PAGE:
A Meeting of the Minds?

Caravaggio supperNiccolo Machiavelli and Michel de Montaigne never met, nor could they have — Machiavelli died six years before Montaigne was born, and they lived about 1,200 km (800 miles) apart — but imagine the conversations they could have had if they had lived at the same time and close enough to visit one another, to have dinner together.

Imagine the hard-nosed philosopher of the body politic and the curious philosopher of inner space, together, discussing humankind, discussing ways of living, ways of governing, discussing the classics, faith, duty, laws, and, of course, their writing. One a middle-class republican, the other the scion of minor nobility in an absolute monarchy, but both keenly aware of events and issues around them, and both skeptical about power and faith, both with personal experience in government and war.

(I wonder if they might play chess together… I can’t recall if either mention the game in their writing.) Imagining their possible conversations is merely a thought experiment, of course, but one I enjoy engaging in because I like to imagine discussing (and arguing) philosophy with authors who are passionate about it. And sometimes, during this pandemic lockdown, my imagination is the only person I can safely engage with such speculations (at least the voices in my head are philosophers…).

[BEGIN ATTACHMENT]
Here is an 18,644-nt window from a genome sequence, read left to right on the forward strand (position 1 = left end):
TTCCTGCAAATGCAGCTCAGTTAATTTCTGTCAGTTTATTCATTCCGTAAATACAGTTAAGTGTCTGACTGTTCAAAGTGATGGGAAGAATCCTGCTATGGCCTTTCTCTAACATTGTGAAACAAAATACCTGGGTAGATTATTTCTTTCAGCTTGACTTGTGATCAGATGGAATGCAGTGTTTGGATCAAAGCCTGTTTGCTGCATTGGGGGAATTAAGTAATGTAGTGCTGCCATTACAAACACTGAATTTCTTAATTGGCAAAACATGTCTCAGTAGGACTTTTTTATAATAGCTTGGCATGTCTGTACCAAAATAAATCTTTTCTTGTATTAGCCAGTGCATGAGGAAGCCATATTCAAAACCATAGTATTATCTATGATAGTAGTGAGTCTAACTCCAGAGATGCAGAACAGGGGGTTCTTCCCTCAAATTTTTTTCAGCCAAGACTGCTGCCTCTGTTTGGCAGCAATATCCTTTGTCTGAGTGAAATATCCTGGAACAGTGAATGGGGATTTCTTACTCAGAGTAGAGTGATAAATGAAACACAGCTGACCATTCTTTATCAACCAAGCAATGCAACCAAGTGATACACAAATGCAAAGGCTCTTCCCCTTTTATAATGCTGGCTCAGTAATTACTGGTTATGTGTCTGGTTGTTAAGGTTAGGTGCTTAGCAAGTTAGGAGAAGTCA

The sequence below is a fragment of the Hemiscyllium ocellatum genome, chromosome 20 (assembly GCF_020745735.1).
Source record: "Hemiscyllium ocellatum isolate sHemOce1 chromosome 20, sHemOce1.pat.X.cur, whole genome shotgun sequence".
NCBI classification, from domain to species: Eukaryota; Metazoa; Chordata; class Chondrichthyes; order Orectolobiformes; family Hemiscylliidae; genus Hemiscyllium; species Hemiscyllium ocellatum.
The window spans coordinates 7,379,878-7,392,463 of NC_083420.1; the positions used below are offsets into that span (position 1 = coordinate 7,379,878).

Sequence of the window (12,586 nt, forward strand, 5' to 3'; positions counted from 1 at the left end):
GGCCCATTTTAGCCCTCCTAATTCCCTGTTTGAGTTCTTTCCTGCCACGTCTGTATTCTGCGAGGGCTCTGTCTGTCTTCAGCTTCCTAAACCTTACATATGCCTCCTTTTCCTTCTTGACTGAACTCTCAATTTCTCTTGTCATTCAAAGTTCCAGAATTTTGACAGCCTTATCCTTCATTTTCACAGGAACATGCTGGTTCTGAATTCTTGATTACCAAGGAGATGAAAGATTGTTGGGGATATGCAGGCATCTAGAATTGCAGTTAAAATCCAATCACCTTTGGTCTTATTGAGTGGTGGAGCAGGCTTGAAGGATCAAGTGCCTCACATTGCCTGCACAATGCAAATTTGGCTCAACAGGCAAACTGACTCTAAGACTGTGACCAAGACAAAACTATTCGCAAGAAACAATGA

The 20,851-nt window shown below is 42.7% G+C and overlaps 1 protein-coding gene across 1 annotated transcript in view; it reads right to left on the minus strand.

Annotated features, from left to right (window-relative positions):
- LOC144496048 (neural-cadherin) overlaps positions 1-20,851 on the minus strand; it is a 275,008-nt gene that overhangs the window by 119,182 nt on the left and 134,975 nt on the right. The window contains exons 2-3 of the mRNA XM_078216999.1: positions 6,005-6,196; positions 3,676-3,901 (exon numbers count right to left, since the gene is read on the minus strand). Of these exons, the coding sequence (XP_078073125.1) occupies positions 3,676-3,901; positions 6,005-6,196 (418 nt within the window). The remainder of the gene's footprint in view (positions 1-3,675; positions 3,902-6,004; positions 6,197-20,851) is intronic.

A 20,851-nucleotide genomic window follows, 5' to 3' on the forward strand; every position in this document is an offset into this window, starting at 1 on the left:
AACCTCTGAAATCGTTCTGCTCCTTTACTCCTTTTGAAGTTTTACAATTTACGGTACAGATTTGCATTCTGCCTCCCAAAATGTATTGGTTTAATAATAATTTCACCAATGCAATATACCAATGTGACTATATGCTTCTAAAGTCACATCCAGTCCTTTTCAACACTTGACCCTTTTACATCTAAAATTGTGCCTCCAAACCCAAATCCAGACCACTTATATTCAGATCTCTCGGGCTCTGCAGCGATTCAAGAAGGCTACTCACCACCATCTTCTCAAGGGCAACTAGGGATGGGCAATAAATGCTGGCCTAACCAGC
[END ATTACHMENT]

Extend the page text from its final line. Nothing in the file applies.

As I wrote earlier,

Michel de Montaigne mentioned Machiavelli only twice in his Essays, both in Book Two. This tells us he was aware of the latter, but not whether he was intimately familiar with his works. Nor does it tell us which of Machiavelli’s writings he is referring to (by this date, all of Machiavelli’s major works were in print).

I like to believe Montaigne had read much more of Machiavelli than he tells us, and that he wrote some of his Essays in part as a counterpoint to the Italian. I like to believe both men would have understood the views of the other and found common ground from which to debate their differences, particularly in the roles and responsibilities of leaders and officials towards their fellow humans.

Montaigne wrote his essays around 1570 (first published as two books in 1580), and went on to edit, rewrite, and expand them (to three books and 107 chapters or individual essays), until 1592, the year he died. Four editions of his Essays were published in his lifetime and a fifth published posthumously. During that time he wrote about everything that caught his eye or inquiring mind. Like Machiavelli, he had experience serving in government, including the Parliament of Bordeaux, which Britannica tells us  was “one of the eight regional parliaments that constituted the French Parliament, the highest national court of justice.”